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26 Aug, 2013 15:57

Syrian opposition: No Geneva peace talks after 'chemical attack'

Syrian opposition: No Geneva peace talks after 'chemical attack'

The Syrian National Coalition, the official opposition to President Bashar Assad, has called off the long-delayed peace summit in Geneva, following an alleged chemical attack last week.

We refused to speak about Geneva after what's happened. We must punish this dictator, Bashar the Chemist we call him, and then we can discuss Geneva," coalition Secretary General Badr Jamous told Reuters in Istanbul.

The Syrian National Coalition was meeting with international opposition backers Friends of Syria in Istanbul, nominally to discuss the upcoming peace talks.

Opposition leaders have blamed Bashar Assad for unleashing Wednesday’s chemical assault on a rebel-controlled Damascus suburb, which Doctors without Borders (MSF) says took at least 355 lives.

Since then, Arab League-United Nations envoy Lakhdar Brahimi, who would have mediated the negotiations has attempted to salvage the conference, saying that the incident proved “that no military solution is possible”.

Brahimi and other diplomats had hoped Monday's Istanbul meeting would sort out final details before the UN-backed talks that had been hampered by escalation of warfare in Syria, political falling-out among the opposition and arguments over pre-conditions for the negotiations.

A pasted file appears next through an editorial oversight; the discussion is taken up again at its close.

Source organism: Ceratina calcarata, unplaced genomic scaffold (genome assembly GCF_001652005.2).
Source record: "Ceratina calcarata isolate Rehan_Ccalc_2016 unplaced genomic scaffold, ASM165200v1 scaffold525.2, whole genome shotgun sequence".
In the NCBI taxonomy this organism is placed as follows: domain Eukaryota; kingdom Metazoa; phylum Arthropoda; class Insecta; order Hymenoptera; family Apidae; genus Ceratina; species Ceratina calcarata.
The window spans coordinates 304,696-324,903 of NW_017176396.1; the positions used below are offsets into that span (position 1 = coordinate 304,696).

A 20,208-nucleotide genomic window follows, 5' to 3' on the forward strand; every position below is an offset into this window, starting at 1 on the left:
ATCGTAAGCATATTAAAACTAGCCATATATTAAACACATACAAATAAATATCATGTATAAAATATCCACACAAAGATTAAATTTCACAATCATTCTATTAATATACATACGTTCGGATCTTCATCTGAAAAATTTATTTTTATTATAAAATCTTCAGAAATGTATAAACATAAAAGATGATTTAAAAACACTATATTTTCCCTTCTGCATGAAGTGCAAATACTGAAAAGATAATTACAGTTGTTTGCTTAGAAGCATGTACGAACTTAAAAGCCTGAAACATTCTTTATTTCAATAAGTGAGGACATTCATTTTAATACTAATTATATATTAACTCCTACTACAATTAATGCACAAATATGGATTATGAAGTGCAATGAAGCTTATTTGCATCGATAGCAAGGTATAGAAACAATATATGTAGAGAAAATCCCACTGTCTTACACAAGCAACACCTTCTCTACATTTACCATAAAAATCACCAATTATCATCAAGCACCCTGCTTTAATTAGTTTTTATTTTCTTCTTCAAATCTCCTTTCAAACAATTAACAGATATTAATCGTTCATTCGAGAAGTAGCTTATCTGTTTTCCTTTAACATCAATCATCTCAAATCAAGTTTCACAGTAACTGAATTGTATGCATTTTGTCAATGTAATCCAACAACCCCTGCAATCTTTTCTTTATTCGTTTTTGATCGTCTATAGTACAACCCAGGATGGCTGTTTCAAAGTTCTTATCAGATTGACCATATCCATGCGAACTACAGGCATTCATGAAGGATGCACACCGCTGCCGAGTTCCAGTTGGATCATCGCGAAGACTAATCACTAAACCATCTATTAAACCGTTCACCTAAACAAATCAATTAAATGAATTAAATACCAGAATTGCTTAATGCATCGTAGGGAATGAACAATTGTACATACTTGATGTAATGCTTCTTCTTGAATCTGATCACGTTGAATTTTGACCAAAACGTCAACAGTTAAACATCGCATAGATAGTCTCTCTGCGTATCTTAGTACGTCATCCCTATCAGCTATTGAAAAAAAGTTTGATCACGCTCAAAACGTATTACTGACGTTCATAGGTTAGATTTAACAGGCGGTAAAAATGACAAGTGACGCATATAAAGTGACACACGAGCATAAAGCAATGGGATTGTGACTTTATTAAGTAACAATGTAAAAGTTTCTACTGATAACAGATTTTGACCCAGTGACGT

Geneva-2, conceived at a summit in the same city over a year ago, was meant to set out conditions for a ceasefire, and outline the transition to a new regime. 

Earlier on Monday, Russian Foreign Minister Sergey Lavrov said the timing of the chemical attack “suited” the opposition, “who obviously do not want to negotiate peacefully”, instead they want to “sabotage” the talks.

Why go to a conference if you believe that the regime’s infrastructure will all be destroyed anyway by allies, and then you can just march into Damascus unopposed, and take control?” said the official in Moscow.

Some Western politicians have called for a military intervention in Syria, following reports of chemical weapons use in a Damascus surburb. The attack had previously been designated as a ‘red line’ by the West.

A protest by several hundred exiled Syrians in Belgium also called for the West to step in.

“We are asking for military intervention. We want the Europeans to protect the Syrian population, who are being massacred before the entire world. What happened to human rights?,” asked Rabih Chaar, said the local Syrian opposition to Euronews.

A UN-mandated expert team is currently in Damascus, attempting to unravel the timeline of the chemical alleged attack.